I was delighted to see Tony Juncaj's article on Tom Coens' problems with performance appraisals ("Do Performance Appraisals Work?" November 2002, p. 45). Coens' problems match my own from 25 years of experience. I especially appreciated his case for timely and better discussions about improved business results without the dreaded annual writing contest of lies that generally hurt management's case against poor performance.
Human Asset Investments
Age Discrimination Based on Résumé
I am a quality professional with more than 30 years of corporate experience who has been laid off several times and is the employment assistance (placement) chair for ASQ's metro Atlanta section 1502. In his article "Your Résumé: Not Just a Job Hunting Tool" (November 2002, p. 38), David W. Cole says, "degrees conferred, when they were conferred" should be included in a résumé. I respectfully disagree. While it is OK to provide the year conferred for advanced degrees, I think the year a bachelor's degree is conferred should not be included on one's résumé.
While advanced degrees are many times conferred when a person is well into his or her professional career, a bachelor's degree is usually conferred around age 22. For a person with a bachelor's degree, you simply subtract the year the degree was conferred from the current year, add 22 years and, voilá, you have the person's approximate age!
Sad to say, despite its being illegal, some companies still seem to practice age discrimination. Providing the year an undergraduate degree was conferred gives such companies the information to do so. For those of us over 40, unless you received your undergraduate degree in the last few years, I do not recommend putting the year of graduation on your résumé.
ARTHUR P. GEIST
We Must Consider Product Recycling
Before giving my copy of Quality Progress to my local library's business section, I read Ken Case's article on the future with interest ("Coming Soon: the Future," November 2002, p. 25). As a part of upper middle management, I was fascinated with J.M. Juran's lectures in Chicago in 1974. Since then, I have looked at everything in a different light.
I am encouraged ASQ's president-elect went on record with his forward thinking. Even so, I suggest one more item be added to Table 2 "The Most Likely Scenario" (p. 28): product recycling. Because we use durable, nondegradable plastics or aluminum instead of easily degradable materials such as wood or paper for many things, I believe original manufacturers should consider the "ending" of the life of their materials.
This is not an easy thing to do, as with any recycling operation, but it is of growing necessity. The day is fast approaching when discarded so-called garbage will become a liability to society, the community and the customer.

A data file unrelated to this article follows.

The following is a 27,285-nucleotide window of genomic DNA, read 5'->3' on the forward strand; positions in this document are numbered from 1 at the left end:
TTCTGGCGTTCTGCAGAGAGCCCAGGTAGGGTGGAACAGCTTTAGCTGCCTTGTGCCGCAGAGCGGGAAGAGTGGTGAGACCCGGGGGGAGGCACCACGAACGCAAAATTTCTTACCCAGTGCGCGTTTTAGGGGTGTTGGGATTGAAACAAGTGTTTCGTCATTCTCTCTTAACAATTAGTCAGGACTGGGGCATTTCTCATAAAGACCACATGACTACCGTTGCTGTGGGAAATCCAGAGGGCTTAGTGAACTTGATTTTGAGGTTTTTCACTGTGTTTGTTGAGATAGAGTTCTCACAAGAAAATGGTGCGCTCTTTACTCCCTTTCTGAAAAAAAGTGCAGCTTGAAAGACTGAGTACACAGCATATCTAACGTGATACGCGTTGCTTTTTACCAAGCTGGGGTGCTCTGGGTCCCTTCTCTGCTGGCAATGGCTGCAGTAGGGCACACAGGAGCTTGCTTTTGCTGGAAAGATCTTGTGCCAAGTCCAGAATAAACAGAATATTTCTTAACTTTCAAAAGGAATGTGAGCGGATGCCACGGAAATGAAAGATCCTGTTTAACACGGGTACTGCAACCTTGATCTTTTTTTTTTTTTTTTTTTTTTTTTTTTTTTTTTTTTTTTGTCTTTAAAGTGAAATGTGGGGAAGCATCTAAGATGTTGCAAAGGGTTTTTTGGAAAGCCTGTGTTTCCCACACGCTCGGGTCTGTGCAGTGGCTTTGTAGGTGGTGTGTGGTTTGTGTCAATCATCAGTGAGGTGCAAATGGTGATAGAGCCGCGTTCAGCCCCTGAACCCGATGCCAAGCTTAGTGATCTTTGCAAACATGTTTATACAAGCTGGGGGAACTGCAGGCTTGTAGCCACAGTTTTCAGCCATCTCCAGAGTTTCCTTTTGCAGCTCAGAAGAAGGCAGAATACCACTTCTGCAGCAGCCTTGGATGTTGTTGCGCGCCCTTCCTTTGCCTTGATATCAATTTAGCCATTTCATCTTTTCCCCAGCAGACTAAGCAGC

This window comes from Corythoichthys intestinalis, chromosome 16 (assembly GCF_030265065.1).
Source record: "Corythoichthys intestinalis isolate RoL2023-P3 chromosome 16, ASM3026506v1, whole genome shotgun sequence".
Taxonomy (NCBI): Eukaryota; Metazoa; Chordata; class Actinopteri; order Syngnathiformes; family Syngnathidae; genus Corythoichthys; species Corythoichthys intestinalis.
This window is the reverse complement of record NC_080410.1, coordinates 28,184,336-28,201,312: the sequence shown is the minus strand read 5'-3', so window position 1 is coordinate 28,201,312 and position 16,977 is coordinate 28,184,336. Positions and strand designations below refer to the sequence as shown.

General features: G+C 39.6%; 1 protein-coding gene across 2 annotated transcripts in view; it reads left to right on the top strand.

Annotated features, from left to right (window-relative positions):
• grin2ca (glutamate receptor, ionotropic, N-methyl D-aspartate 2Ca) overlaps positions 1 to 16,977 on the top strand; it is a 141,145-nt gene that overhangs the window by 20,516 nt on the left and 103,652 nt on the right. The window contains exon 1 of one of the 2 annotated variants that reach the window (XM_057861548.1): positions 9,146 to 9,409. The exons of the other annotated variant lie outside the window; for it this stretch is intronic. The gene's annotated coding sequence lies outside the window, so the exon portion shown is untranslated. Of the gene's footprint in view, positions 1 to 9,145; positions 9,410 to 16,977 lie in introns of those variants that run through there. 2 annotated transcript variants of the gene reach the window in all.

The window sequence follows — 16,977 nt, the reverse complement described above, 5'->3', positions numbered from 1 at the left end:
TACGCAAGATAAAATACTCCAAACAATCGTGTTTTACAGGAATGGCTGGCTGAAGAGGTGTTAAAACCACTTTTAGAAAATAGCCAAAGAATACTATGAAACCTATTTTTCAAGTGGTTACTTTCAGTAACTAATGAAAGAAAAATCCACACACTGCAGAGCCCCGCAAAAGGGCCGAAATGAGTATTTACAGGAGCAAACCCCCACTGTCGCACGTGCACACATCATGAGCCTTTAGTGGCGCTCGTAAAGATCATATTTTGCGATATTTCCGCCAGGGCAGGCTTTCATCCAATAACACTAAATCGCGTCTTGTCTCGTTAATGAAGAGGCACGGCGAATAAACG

ROBERT E. COOK
Chair, ASQ's Calgary section 0409
Relate Losses to Volume On Pareto Charts
In "Using the Cumulative Line" ("Back to Basics," November 2002, p. 104), Bart P. Hamilton proposes the use of a Pareto chart to display the distribution of dollar losses resulting from various causes and their cumulative distribution by percentage of the original total to display improvement. Categories C, D, E, F, G and H remained unchanged between the initial study and the subsequent study. Only categories A and B changed.
My question is: Was the improvement in categories A and B the result of conscious effort to identify the root causes of those losses and take appropriate corrective actions to reduce the losses, or were the reductions the result of a shift in the product mix or a change in the overall level of business?
That is, if fewer of the products that exhibit defects A and B were manufactured during the second study, I would expect to see fewer defects. Conversely, if business improved and production increased, the dollars lost could be higher than seen in the base study, even if substantial improvements to the process were actually realized.
To make up for these effects, it is necessary to relate the losses to volume. Dividing the losses by the sales in the period is a first approximation, but it doesn't account for the inventory effect. In some periods, sales may exceed production, thereby drawing down inventory, and in others, sales may be less than production, thereby building inventory.
A more meaningful measure of volume is the cost of production, which will relate the dollar loss in a period to the production cost in the same period. The savings in the current period are measured by first multiplying the base period loss by the ratio of the current period production cost to the base period production cost and then subtracting the current period loss.